• Understanding Analysis as a Process of Inquiry, Interpretation, Argument
    • Analyzing a Story from the Hebrew Bible: The Judgment of Solomon
    • The Judgment of Solomon
    • Developing an Analysis of the Story
    • Opening Up Additional Ways to Analyze the Story
    • Analyzing a Story from the New Testament: The Parable of the Prodigal Son
    • The Parable of the Prodigal Son
    • Asking Questions that Trigger an Analysis of the Story
    • From Inquiry to Interpretation to Argument: Developing an Analytical Paper
    • ERNEST HEMINGWAY • Cat in the Rain
    • Close Reading
    • Sample Student Work: Annotations
    • Inquiry Questions
    • Sample Student Work: Inquiry Notes
    • Interpretation Brainstorming
    • Sample Student Work: Journal Writing
    • The Argument-Centered Paper
    • Sample Student Argument Paper: “Hemingway’s American Wife”
    • From Inquiry to an Analytical Paper: A Second Example
    • Sample Student Work: Inquiry Notes
    • Sample Student Work: Journal Writing
    • JAMES JOYCE • Araby
    • Sample Student Analytical Essay: “‘Araby’s’ Everyday and Imagined Setting”
    • From Inquiry to Interpretation to Argument: Maintaining an Interpretation in an Analytical Paper
    • APHRA BEHN • Song: Love Armed
    • Maintaining Interpretive Interest
    • Sample Student Work: Inquiry Notes
    • Sample Student Work: Journal Writing
    • Sample Student Essay: “The Double Nature of Love”
    • Checklist: Editing a Draft
    • Your Turn: Additional Short Stories and Poems for Analysis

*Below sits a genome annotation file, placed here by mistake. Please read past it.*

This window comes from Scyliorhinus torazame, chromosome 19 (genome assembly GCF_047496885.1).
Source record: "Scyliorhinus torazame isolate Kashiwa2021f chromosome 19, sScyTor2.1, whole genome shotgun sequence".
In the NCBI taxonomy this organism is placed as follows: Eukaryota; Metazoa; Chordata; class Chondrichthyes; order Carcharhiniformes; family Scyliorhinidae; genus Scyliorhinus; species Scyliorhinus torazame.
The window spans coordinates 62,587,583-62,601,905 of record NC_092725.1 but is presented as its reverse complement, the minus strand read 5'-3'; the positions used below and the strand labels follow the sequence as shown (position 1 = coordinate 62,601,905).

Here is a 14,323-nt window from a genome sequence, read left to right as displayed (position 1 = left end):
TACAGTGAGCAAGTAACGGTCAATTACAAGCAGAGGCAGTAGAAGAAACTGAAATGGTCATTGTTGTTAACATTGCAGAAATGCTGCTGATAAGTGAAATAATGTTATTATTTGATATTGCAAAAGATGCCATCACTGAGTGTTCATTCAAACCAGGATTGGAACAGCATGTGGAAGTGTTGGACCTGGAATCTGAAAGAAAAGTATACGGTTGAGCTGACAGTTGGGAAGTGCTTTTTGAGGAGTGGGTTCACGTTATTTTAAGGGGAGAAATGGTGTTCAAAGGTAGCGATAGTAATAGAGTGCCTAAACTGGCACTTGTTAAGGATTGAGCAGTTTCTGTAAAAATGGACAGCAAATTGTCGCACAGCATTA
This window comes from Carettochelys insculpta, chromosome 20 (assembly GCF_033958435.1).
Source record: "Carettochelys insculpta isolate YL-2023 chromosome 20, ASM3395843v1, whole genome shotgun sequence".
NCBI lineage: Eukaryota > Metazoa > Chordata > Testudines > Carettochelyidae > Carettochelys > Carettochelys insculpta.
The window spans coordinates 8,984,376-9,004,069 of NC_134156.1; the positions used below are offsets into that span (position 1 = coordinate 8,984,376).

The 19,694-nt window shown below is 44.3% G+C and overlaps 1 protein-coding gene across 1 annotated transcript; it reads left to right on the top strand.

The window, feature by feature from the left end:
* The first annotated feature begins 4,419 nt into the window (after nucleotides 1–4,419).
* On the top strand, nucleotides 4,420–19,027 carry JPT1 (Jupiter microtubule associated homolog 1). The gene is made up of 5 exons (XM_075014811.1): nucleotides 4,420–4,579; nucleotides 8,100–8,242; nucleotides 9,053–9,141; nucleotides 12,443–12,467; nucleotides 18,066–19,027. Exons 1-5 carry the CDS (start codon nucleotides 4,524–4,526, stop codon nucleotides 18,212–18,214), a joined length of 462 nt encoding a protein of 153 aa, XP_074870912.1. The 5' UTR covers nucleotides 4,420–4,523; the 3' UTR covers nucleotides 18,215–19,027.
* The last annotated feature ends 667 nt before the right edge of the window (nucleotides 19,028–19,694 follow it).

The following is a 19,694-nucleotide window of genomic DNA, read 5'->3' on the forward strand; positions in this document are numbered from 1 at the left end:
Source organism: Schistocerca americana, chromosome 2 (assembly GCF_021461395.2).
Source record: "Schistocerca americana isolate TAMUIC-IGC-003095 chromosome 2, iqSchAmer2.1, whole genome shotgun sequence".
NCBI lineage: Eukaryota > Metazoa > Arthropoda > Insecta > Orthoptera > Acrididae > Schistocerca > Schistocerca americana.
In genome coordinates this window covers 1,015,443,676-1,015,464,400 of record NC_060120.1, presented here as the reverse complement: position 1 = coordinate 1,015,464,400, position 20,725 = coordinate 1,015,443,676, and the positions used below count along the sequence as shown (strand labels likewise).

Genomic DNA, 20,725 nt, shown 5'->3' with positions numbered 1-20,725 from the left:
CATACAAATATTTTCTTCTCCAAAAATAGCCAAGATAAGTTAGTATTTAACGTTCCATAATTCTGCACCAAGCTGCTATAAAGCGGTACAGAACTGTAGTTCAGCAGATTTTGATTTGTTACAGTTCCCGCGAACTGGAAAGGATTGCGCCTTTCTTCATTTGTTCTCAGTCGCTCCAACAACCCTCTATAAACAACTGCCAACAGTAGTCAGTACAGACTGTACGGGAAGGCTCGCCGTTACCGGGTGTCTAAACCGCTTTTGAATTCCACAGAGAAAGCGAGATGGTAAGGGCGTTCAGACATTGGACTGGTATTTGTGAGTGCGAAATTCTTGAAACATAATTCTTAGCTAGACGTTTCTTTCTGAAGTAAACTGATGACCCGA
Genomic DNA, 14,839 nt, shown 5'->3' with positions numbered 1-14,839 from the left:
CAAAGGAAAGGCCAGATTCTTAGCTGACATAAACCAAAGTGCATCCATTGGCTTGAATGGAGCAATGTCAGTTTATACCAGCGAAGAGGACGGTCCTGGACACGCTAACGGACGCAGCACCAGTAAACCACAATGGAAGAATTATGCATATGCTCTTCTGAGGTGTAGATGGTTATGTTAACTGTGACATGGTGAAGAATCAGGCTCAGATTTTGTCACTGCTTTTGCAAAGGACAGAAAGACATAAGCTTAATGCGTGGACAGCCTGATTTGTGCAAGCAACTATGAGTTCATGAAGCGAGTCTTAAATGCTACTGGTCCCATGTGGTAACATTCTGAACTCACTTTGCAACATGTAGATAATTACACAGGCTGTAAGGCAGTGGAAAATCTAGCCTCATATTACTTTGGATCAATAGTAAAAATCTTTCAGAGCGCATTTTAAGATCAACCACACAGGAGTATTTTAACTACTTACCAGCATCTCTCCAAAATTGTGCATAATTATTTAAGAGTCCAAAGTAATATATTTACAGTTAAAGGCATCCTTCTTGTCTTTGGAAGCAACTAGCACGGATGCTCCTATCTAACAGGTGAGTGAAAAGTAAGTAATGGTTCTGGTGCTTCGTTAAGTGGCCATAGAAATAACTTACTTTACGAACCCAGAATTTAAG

• EDGAR ALLAN POE • The Cask of Amontillado
    • LESLIE MARMON SILKO • The Man to Send Rain Clouds
    • BILLY COLLINS • Introduction to Poetry
    • ROBERT FROST • The Road Not Taken
    • JOHN KEATS • Ode on a Grecian Urn
    • MARTIN ESPADA • Bully
    • Pushing Analysis Further: Re-Interpreting and Revision
    • Interpretation and Meaning
    • Is the Author’s Intention a Guide to Meaning?
    • What Characterizes a Sound Interpretation?
    • Interpreting Pat Mora’s “Immigrants”
    • PAT MORA • Immigrants
    • Checklist: Writing an Interpretation
    • Strategy #1: Pushing Analysis by Rethinking First Responses
    • JEFFREY WHITMORE • Bedtime Story
    • Sample Student Work: Response Writing Revisited
    • DOUGLAS L. HASKINS • Hide and Seek
    • Sample Student Work: Response Writing Revisited
    • MARK PLANTS • Equal Rites
    • Sample Student Work: Response Writing Revisited
    • Strategy #2: Pushing Analysis by Exploring Literary Form
    • LANGSTON HUGHES • Mother to Son